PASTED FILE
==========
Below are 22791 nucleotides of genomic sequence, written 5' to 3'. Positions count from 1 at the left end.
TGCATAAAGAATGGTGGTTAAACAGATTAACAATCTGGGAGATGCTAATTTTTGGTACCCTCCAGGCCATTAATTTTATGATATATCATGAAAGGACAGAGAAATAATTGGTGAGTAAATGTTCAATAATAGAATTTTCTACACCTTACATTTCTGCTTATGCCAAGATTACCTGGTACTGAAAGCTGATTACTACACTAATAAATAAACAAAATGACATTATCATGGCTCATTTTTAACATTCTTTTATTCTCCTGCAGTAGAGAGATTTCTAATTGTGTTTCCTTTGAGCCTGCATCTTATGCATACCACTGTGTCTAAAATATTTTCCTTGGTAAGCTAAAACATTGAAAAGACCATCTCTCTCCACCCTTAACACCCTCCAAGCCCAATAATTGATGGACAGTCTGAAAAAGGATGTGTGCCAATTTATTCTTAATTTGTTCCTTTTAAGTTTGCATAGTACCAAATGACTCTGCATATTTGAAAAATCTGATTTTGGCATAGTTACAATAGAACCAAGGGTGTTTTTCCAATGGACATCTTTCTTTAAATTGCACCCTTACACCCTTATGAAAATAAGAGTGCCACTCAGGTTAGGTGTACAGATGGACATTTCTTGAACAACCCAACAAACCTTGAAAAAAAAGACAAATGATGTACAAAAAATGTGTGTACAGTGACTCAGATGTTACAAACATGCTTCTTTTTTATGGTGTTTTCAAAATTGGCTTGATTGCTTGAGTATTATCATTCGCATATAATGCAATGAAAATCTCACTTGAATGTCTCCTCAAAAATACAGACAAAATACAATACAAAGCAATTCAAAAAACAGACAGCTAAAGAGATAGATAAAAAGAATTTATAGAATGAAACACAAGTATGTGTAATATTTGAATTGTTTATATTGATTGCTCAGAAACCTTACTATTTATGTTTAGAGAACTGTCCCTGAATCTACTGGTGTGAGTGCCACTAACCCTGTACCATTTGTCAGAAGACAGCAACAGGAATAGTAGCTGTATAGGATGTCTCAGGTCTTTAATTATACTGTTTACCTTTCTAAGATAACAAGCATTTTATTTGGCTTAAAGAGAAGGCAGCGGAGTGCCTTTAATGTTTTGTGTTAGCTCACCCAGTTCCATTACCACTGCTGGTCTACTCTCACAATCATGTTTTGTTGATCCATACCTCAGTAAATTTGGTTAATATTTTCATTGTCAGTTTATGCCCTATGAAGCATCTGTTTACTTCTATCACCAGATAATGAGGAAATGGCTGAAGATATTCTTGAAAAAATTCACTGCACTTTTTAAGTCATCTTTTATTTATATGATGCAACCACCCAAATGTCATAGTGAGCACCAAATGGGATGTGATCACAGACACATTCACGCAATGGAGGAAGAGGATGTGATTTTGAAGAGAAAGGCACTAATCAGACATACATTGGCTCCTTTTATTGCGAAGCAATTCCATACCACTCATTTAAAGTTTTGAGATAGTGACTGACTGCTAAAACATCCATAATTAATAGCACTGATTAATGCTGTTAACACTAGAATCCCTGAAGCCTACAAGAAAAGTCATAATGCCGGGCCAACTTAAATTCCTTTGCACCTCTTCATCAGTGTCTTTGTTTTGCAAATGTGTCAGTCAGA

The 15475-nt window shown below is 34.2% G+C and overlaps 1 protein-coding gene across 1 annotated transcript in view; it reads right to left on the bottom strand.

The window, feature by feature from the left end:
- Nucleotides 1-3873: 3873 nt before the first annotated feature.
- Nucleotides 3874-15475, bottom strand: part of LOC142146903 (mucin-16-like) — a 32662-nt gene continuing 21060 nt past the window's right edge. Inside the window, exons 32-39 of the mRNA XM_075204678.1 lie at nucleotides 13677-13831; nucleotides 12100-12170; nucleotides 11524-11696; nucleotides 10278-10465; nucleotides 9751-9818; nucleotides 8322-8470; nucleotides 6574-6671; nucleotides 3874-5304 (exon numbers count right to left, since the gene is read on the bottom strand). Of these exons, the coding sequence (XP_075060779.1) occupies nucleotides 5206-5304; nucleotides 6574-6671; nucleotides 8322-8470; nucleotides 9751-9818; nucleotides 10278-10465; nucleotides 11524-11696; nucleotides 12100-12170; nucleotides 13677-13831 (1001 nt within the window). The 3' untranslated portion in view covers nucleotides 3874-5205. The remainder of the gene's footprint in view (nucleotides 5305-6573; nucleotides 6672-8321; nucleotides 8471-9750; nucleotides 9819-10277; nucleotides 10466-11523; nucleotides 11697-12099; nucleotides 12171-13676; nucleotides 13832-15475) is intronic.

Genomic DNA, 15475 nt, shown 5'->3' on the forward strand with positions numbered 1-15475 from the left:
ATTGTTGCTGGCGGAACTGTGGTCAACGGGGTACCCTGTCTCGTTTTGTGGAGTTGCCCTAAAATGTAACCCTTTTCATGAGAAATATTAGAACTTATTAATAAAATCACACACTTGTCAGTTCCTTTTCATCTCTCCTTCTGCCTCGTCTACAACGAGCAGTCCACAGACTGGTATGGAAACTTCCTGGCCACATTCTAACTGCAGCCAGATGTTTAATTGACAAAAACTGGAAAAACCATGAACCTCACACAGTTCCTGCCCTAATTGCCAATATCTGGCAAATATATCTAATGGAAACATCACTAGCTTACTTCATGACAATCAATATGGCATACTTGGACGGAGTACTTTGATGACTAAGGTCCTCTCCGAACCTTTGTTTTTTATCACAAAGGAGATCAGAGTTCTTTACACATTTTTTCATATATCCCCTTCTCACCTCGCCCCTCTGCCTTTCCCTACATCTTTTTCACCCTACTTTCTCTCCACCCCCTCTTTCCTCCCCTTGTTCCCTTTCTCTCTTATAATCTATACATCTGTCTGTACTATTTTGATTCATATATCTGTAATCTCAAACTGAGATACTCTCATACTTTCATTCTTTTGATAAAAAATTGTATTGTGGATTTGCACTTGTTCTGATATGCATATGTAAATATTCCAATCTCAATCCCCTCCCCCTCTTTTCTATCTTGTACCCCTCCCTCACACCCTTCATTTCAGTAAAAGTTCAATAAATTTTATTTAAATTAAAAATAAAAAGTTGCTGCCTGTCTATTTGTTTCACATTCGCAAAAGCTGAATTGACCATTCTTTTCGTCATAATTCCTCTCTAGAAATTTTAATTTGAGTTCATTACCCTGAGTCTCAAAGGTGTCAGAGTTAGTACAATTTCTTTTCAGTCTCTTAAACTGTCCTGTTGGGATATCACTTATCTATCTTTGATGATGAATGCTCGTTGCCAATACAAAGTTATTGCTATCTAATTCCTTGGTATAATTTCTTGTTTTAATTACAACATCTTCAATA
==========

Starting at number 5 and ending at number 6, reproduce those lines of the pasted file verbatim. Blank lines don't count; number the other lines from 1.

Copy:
- Nucleotides 1-3873: 3873 nt before the first annotated feature.
- Nucleotides 3874-15475, bottom strand: part of LOC142146903 (mucin-16-like) — a 32662-nt gene continuing 21060 nt past the window's right edge. Inside the window, exons 32-39 of the mRNA XM_075204678.1 lie at nucleotides 13677-13831; nucleotides 12100-12170; nucleotides 11524-11696; nucleotides 10278-10465; nucleotides 9751-9818; nucleotides 8322-8470; nucleotides 6574-6671; nucleotides 3874-5304 (exon numbers count right to left, since the gene is read on the bottom strand). Of these exons, the coding sequence (XP_075060779.1) occupies nucleotides 5206-5304; nucleotides 6574-6671; nucleotides 8322-8470; nucleotides 9751-9818; nucleotides 10278-10465; nucleotides 11524-11696; nucleotides 12100-12170; nucleotides 13677-13831 (1001 nt within the window). The 3' untranslated portion in view covers nucleotides 3874-5205. The remainder of the gene's footprint in view (nucleotides 5305-6573; nucleotides 6672-8321; nucleotides 8471-9750; nucleotides 9819-10277; nucleotides 10466-11523; nucleotides 11697-12099; nucleotides 12171-13676; nucleotides 13832-15475) is intronic.